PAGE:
We are now as far from the inauguration of Joe Biden as the inauguration was from the day in March 2020 when the pandemic for many Americans became tangible: when actor Tom Hanks announced his infection with the coronavirus and when the NBA halted its season. In other words, the pandemic can now be divided cleanly into two halves, the first managed at the federal level by Donald Trump and the second managed by his successor.

Those two halves were not equivalent. The first half, the one that occurred during Trump’s administration, took a while to ramp up. While the country was riveted by the increasing number of cases for much of the spring, it wasn’t until late June that the country was seeing 40,000 new cases a day. In part, this was a function of limited testing; the actual number of cases was certainly far higher. Even without those untested cases, though, the first half of the pandemic saw slightly more cases than the second half. Here’s how they broke out by state.

The second half of the pandemic unfolded as the country had access to vaccines that could reduce infection and largely prevent the worst-case effects of covid-19. That, too, took a while to ramp up. The number of deaths per state looks like this:

There are some important bits of context to those numbers, though. The reduced number of deaths is a function not solely of the vaccine rollout but also of the fact that so many early cases went undetected. If the number of cases in the first half was significantly higher than measured, then it would make sense that the number of deaths would also be higher. It’s also the case that the vast majority of the deaths in the second half of the pandemic were among the unvaccinated; if the virus is still spreading broadly among those without protection, the number of deaths won’t be tamped down very much. And of course, it takes a while for coronavirus cases to progress from infection to death, so some of the cases that have been recorded will unfortunately end up in that more dire category.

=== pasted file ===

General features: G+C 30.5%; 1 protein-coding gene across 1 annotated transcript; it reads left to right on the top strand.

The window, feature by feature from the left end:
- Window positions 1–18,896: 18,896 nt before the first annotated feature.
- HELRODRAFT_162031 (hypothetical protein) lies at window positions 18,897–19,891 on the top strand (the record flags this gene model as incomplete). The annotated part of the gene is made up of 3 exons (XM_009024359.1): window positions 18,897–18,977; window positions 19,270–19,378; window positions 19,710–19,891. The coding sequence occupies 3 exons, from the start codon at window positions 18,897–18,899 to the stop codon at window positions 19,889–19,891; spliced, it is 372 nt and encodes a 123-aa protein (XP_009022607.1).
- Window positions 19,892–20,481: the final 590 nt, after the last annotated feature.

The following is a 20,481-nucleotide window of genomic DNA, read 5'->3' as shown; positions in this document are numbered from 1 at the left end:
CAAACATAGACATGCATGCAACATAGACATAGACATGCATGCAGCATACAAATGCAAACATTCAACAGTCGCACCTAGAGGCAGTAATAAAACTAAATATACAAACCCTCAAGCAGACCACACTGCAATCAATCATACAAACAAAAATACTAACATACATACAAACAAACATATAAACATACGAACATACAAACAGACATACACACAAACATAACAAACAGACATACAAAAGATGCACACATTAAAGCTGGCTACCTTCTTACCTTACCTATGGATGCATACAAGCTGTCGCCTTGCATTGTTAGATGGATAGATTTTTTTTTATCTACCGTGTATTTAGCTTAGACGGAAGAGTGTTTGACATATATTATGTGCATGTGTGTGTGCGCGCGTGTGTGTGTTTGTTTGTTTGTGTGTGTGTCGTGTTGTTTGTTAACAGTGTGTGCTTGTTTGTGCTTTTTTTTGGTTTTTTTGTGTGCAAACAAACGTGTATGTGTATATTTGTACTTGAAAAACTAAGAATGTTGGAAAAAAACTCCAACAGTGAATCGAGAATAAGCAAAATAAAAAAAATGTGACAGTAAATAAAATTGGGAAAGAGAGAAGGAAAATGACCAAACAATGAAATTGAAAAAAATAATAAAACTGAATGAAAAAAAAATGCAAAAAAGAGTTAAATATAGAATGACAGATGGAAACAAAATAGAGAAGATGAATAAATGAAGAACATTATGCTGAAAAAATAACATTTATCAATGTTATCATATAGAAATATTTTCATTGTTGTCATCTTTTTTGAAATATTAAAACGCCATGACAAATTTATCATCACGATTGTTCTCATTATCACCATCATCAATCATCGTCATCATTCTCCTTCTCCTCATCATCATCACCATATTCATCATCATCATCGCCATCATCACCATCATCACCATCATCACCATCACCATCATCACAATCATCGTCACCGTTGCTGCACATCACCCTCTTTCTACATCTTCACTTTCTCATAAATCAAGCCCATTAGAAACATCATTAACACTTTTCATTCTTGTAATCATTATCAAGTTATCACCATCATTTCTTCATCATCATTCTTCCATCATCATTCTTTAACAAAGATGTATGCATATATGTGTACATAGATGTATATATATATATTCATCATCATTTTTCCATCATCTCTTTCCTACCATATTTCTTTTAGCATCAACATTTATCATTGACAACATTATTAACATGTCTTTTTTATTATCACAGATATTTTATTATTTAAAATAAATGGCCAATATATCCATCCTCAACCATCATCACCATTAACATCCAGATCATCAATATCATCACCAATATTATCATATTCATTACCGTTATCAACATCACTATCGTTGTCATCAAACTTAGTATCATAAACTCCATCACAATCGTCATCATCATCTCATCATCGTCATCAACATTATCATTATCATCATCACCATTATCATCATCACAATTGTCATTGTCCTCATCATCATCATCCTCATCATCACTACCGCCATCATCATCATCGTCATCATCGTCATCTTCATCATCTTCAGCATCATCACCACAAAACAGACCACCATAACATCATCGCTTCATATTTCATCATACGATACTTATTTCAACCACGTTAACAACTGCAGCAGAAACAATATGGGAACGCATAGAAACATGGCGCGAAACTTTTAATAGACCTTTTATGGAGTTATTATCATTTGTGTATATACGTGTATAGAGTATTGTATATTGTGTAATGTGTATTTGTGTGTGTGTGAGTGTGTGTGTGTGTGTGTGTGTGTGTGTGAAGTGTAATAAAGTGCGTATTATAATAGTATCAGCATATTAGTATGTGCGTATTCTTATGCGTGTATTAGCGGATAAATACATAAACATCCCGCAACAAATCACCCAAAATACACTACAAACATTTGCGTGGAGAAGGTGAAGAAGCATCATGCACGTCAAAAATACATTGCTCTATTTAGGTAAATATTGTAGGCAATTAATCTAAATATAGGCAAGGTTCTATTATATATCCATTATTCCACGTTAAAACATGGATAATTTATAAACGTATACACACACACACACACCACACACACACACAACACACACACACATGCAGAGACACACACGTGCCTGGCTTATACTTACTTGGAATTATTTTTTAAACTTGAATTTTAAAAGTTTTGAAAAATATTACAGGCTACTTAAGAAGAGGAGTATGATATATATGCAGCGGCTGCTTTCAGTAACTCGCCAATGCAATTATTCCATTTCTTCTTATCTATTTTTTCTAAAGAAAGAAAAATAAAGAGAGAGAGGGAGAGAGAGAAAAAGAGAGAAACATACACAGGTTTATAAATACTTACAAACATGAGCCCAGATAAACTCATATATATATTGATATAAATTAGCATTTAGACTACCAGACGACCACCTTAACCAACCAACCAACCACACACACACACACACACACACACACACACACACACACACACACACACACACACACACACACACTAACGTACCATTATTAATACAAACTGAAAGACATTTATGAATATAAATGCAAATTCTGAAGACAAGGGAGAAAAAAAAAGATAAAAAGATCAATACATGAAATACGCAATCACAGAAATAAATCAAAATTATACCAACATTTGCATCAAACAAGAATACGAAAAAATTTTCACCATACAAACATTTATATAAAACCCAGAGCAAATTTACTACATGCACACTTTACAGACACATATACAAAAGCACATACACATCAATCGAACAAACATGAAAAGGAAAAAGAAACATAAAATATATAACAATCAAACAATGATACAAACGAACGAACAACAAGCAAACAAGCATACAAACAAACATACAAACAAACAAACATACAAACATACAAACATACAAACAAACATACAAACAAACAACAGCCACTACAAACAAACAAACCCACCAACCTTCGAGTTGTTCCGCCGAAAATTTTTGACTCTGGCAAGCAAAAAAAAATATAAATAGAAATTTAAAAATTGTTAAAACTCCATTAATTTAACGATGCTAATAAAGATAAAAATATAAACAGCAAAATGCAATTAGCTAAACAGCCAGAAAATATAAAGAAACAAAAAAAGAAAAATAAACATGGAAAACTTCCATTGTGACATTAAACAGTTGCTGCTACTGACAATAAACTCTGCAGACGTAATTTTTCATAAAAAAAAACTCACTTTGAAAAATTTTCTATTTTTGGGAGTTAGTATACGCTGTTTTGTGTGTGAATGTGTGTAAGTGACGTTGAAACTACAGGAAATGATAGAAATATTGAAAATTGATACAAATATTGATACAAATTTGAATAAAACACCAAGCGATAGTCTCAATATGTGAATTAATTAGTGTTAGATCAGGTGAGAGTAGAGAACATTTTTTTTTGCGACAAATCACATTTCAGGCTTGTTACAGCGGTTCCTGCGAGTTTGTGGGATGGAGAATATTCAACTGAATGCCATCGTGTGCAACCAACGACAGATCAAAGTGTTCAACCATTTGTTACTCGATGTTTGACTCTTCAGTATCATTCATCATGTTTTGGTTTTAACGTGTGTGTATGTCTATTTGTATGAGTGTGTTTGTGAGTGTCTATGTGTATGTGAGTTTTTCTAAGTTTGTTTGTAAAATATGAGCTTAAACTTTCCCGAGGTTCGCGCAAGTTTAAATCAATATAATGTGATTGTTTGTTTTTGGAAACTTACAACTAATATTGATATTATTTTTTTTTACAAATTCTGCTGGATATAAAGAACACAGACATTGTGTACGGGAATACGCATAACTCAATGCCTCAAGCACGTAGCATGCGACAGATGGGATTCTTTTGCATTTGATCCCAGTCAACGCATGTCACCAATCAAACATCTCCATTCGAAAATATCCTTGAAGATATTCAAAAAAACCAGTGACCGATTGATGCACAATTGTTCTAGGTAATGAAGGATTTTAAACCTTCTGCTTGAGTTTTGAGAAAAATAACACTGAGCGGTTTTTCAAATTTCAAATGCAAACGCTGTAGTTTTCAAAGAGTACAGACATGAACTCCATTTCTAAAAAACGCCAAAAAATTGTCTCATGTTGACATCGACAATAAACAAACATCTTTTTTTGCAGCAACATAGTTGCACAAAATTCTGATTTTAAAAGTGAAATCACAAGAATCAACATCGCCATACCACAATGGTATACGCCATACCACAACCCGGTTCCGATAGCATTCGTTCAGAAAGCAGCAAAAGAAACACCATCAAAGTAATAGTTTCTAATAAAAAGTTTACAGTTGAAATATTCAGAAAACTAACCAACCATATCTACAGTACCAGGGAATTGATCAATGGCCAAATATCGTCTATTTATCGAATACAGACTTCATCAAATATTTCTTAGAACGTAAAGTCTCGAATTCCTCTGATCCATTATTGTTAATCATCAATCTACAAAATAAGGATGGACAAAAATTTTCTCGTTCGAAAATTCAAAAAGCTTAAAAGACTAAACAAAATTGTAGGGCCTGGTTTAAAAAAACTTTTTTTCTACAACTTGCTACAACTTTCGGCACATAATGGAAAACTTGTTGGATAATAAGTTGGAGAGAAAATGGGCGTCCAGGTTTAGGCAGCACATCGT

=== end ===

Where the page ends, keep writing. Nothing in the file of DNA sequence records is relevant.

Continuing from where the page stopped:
Another important context for the graphics above is that the coloration, based on 2020 presidential vote, is misleading. There are a lot more people in Biden-voting blue states than Trump-voting red ones.

Adjusting for population allows us to see how the first and second halves of the pandemic played out on a state level. The Northeast, hit hard by the virus at the beginning of the pandemic, saw broad drops in the number of cases and deaths per capita in the second half of the pandemic. Many of the states that saw the biggest increases in per-capita deaths in the second half of the pandemic are ones that Trump won handily last year.

The correlation between the change in death toll and 2020 vote margin isn’t huge, but it exists. (The correlation between vaccination rates and 2020 vote margin is huge.)

The picture is made more clear if we categorize states and then counties specifically by 2020 vote and type. (Election data for Alaska doesn’t map onto counties, so the state is excluded from those calculations.) In the first half of the pandemic, Trump-voting states saw more cases but fewer deaths than Biden-voting ones. Then that flipped. (Florida is a swing state here, having voted for Trump by fewer than five points, and it helps drive up the per-capita values for that category.)

On a county level, the first-and-second-half divide is more stark. Trump- and Biden-voting counties saw similar case and death rates in the first half of the pandemic, but in the second half, President Biden’s half, the rate of cases was 1.4 times higher in Trump-voting counties, and the rate of deaths 1.6 times higher. This correlates to the urban-rural divide, too.

The inevitable frustration for Biden, of course, is that his handling of the second half of the pandemic is largely driven by the toll of the virus — something that is disproportionately a function of the places that didn’t vote for him. But that’s a challenge that comes with the job. And by now he’s been about as responsible for managing the pandemic as was his predecessor.